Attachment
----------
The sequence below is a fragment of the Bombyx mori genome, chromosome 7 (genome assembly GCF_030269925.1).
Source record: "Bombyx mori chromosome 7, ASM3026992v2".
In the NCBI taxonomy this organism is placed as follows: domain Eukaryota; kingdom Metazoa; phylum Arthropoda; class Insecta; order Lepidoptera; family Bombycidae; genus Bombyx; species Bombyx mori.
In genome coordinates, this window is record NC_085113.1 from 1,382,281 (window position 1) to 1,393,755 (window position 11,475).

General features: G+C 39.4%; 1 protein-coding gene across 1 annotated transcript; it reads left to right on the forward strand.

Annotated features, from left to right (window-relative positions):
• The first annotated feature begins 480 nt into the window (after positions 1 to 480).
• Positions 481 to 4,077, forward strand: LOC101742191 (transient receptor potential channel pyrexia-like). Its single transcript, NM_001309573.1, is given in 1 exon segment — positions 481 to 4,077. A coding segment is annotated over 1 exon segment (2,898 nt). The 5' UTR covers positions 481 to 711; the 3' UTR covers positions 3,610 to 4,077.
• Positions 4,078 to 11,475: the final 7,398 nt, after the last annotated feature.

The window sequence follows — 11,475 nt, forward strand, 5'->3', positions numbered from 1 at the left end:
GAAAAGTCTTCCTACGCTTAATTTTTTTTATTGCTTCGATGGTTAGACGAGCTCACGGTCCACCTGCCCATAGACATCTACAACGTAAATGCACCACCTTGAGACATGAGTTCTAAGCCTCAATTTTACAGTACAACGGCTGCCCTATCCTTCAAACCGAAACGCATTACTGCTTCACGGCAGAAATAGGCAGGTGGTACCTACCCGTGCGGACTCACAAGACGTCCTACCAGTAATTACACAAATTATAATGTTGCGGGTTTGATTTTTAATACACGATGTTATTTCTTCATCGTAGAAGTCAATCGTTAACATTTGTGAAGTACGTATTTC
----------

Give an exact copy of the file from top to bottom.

The sequence below is a fragment of the Bombyx mori genome, chromosome 7 (genome assembly GCF_030269925.1).
Source record: "Bombyx mori chromosome 7, ASM3026992v2".
In the NCBI taxonomy this organism is placed as follows: domain Eukaryota; kingdom Metazoa; phylum Arthropoda; class Insecta; order Lepidoptera; family Bombycidae; genus Bombyx; species Bombyx mori.
In genome coordinates, this window is record NC_085113.1 from 1,382,281 (window position 1) to 1,393,755 (window position 11,475).

General features: G+C 39.4%; 1 protein-coding gene across 1 annotated transcript; it reads left to right on the forward strand.

Annotated features, from left to right (window-relative positions):
• The first annotated feature begins 480 nt into the window (after positions 1 to 480).
• Positions 481 to 4,077, forward strand: LOC101742191 (transient receptor potential channel pyrexia-like). Its single transcript, NM_001309573.1, is given in 1 exon segment — positions 481 to 4,077. A coding segment is annotated over 1 exon segment (2,898 nt). The 5' UTR covers positions 481 to 711; the 3' UTR covers positions 3,610 to 4,077.
• Positions 4,078 to 11,475: the final 7,398 nt, after the last annotated feature.

The window sequence follows — 11,475 nt, forward strand, 5'->3', positions numbered from 1 at the left end:
GAAAAGTCTTCCTACGCTTAATTTTTTTTATTGCTTCGATGGTTAGACGAGCTCACGGTCCACCTGCCCATAGACATCTACAACGTAAATGCACCACCTTGAGACATGAGTTCTAAGCCTCAATTTTACAGTACAACGGCTGCCCTATCCTTCAAACCGAAACGCATTACTGCTTCACGGCAGAAATAGGCAGGTGGTACCTACCCGTGCGGACTCACAAGACGTCCTACCAGTAATTACACAAATTATAATGTTGCGGGTTTGATTTTTAATACACGATGTTATTTCTTCATCGTAGAAGTCAATCGTTAACATTTGTGAAGTACGTATTTC